Saturday, December 29, 2012
Sunday, December 23, 2012
The word "angel" comes from Hebrew and Greek words which mean “messenger” and is used to describe any agent that God sends to do his will. Angels are mentioned at least 108 times in the Old Testament and 165 times in the New Testament of the Bible. They are often depicted as spirits, rather than physical beings, and don't have to be visible at all. But they can take on the appearance of men or women and sometimes appear in dazzling white and blazing glory. Sometimes an angel appears to be a man with highly unusual features.
Although some Bible passages picture angels with wings or talk about angels flying, most references say nothing about wings. And it does not always refer to heavenly beings; sometimes, the Bible uses these words for human beings, sometimes it speaks figuratively of things or events as "messengers", but it usually describes the whole range of spirits whom God has created, including both good and evil angels, and special categories such as cherubim, seraphim and the archangel. However, angels in the Bible never appear as cute, chubby infants - they are always full-grown adults. When people in the Bible saw an angel, their typical response was to fall on their faces in fear and awe, not to reach out and tickle an adorable baby.
In art, angels are often depicted with wings on their back, a halo, robes and various forms of glowing light. But angels are not limited to Christianity. The term "angel" has also been expanded to various notions of supernatural beings or spirits found in many other religious traditions, as well as occultism. Is it any wonder, then, that we find decorative angels in all shapes and sizes?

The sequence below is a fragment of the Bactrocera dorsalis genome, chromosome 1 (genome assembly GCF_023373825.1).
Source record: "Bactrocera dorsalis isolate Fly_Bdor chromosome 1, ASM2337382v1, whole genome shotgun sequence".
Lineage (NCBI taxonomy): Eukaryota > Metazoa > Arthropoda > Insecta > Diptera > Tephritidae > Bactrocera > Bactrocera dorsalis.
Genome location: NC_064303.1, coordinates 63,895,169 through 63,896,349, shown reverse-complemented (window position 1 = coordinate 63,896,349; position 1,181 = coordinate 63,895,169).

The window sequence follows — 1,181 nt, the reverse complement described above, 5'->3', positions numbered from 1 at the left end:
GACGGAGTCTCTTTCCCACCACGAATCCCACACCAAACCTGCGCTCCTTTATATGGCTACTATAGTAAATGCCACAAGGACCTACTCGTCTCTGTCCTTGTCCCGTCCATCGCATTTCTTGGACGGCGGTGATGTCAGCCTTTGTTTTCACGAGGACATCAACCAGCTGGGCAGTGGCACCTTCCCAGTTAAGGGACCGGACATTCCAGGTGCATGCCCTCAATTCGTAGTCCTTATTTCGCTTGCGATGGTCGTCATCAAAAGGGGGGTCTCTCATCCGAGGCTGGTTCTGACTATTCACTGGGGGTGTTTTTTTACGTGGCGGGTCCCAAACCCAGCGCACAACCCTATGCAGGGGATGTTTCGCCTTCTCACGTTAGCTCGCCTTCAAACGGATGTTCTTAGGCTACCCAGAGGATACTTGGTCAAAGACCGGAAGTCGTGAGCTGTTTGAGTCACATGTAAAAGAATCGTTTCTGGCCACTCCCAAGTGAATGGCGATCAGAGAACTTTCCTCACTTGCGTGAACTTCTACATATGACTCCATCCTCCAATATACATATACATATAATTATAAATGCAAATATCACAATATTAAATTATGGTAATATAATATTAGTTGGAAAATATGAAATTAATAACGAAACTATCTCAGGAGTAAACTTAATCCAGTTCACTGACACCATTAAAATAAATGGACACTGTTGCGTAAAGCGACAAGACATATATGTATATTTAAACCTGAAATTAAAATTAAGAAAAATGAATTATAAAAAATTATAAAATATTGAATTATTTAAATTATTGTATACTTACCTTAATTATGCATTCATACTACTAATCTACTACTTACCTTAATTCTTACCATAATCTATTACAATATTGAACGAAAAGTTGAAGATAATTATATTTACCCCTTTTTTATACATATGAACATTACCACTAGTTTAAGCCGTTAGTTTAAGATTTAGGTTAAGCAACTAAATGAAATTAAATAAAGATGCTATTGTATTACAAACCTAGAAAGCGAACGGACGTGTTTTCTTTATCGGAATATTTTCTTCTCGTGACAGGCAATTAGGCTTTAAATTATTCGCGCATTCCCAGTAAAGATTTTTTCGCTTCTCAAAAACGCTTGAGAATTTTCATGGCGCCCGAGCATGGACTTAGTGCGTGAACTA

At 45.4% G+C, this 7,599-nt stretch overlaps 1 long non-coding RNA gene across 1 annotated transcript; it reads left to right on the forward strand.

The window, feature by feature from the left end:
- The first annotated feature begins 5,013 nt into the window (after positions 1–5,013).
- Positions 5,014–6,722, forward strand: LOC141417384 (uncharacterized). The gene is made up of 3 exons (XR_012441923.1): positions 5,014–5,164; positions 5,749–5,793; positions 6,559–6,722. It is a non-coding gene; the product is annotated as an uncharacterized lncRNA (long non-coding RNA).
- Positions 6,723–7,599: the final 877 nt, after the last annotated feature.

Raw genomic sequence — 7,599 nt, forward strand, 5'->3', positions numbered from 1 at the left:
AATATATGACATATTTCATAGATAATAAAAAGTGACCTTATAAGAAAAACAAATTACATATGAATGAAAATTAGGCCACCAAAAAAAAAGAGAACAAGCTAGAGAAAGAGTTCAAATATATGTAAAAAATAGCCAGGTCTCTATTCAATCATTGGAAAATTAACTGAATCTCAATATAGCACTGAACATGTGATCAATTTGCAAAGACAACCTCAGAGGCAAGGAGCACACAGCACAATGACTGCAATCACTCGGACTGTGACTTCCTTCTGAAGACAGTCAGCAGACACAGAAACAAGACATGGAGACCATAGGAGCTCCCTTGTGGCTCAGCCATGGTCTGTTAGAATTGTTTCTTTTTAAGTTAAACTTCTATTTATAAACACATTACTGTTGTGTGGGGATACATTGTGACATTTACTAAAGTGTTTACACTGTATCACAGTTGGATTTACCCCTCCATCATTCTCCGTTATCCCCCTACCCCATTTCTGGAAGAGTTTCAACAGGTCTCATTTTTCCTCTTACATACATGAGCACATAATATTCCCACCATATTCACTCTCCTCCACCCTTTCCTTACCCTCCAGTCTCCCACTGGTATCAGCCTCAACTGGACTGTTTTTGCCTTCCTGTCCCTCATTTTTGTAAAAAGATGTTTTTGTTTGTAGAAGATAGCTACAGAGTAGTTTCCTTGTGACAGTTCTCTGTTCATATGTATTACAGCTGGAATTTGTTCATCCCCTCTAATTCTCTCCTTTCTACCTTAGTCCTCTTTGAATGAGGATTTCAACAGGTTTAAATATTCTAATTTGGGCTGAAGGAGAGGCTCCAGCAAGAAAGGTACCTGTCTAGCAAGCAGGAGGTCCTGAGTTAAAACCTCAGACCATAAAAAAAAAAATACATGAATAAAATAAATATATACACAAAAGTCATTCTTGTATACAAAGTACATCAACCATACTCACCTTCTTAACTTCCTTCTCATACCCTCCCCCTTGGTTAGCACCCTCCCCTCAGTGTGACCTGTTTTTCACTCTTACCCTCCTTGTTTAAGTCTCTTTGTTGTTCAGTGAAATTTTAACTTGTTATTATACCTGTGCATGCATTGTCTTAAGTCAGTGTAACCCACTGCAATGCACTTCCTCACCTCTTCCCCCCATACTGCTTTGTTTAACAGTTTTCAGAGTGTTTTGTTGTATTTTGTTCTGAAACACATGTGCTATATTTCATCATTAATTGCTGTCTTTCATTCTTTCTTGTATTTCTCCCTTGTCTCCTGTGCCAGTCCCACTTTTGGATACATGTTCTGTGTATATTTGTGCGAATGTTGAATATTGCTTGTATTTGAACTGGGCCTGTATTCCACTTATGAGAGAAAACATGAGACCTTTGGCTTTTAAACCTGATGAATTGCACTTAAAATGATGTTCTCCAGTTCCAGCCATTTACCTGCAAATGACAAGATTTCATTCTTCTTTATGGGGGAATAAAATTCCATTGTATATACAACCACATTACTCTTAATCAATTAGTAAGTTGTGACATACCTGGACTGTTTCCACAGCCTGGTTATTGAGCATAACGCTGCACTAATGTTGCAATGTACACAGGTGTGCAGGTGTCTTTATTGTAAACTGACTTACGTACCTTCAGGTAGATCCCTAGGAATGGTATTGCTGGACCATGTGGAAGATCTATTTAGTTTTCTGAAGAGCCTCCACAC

An angel of the Lord appeared to them, and the glory of the Lord shone around them, and they were terrified.
Sunday, December 16, 2012
Or, as my granddaughter put it "Now this one will be known as the cracked ginger bread man.." And my grandson added: "And this one is headless, and this one is one-leg... but they all taste really good!"
Sunday, December 9, 2012
"He puzzled and puzzled till his puzzler was sore.
Then the Grinch thought of something he hadn't before.
Maybe Christmas, he thought, doesn't come from a store.
Maybe Christmas, perhaps, means a little bit more!"
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